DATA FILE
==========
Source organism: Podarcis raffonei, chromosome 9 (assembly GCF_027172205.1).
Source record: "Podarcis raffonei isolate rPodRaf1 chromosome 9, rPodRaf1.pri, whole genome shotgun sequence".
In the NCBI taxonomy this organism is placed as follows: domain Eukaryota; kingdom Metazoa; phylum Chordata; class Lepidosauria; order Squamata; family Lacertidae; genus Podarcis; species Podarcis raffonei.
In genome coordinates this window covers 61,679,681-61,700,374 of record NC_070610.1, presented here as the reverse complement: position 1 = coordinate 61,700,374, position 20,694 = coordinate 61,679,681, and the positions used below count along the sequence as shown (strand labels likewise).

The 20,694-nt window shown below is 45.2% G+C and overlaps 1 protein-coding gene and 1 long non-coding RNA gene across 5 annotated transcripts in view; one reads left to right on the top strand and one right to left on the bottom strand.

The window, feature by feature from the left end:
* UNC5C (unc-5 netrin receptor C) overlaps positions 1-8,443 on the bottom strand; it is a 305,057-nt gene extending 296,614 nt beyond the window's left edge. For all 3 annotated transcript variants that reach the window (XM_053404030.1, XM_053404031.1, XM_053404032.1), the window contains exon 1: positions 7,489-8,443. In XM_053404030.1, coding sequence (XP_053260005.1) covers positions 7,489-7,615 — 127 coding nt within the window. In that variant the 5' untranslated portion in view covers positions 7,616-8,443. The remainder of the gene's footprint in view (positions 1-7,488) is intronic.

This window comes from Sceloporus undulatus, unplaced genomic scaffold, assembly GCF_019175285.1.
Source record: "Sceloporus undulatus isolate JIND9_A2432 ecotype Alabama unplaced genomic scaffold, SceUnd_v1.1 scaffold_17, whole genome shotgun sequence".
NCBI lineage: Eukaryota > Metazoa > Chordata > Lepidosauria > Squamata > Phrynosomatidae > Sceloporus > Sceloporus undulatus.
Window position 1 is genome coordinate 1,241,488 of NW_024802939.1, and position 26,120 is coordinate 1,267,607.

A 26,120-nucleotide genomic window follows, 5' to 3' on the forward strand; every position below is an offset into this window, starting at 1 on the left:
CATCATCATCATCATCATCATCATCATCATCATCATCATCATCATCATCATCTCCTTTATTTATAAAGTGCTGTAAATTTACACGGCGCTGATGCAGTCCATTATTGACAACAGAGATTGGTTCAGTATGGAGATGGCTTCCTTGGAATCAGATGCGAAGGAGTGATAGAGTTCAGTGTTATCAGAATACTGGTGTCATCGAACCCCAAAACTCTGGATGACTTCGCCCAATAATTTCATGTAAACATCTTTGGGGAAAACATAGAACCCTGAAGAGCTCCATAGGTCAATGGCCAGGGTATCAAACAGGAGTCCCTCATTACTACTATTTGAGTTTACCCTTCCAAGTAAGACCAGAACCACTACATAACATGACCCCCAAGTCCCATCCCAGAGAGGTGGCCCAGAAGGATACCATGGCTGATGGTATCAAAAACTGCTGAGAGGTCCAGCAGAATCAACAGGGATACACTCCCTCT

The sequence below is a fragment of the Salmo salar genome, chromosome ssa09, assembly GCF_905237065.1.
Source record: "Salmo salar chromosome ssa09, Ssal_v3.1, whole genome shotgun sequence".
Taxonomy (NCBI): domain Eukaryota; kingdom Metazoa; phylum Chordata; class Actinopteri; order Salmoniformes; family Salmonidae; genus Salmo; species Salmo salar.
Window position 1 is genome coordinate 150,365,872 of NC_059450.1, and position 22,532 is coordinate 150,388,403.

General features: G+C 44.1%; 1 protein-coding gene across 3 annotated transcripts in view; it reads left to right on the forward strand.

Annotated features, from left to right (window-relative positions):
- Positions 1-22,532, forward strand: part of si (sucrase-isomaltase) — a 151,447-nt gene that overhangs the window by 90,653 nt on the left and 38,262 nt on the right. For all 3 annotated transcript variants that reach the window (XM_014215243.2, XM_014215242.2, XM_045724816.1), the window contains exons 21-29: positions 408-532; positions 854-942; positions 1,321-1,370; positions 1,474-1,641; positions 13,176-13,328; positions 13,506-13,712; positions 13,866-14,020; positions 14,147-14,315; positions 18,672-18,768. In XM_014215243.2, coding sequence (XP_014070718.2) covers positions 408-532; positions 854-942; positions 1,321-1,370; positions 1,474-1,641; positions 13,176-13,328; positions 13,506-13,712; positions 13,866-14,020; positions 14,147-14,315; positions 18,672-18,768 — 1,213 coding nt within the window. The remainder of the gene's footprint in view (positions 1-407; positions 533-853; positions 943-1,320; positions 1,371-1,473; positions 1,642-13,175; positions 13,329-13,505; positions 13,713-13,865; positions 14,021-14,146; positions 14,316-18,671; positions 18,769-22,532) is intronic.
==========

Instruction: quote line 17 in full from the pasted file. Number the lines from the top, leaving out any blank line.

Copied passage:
Window position 1 is genome coordinate 150,365,872 of NC_059450.1, and position 22,532 is coordinate 150,388,403.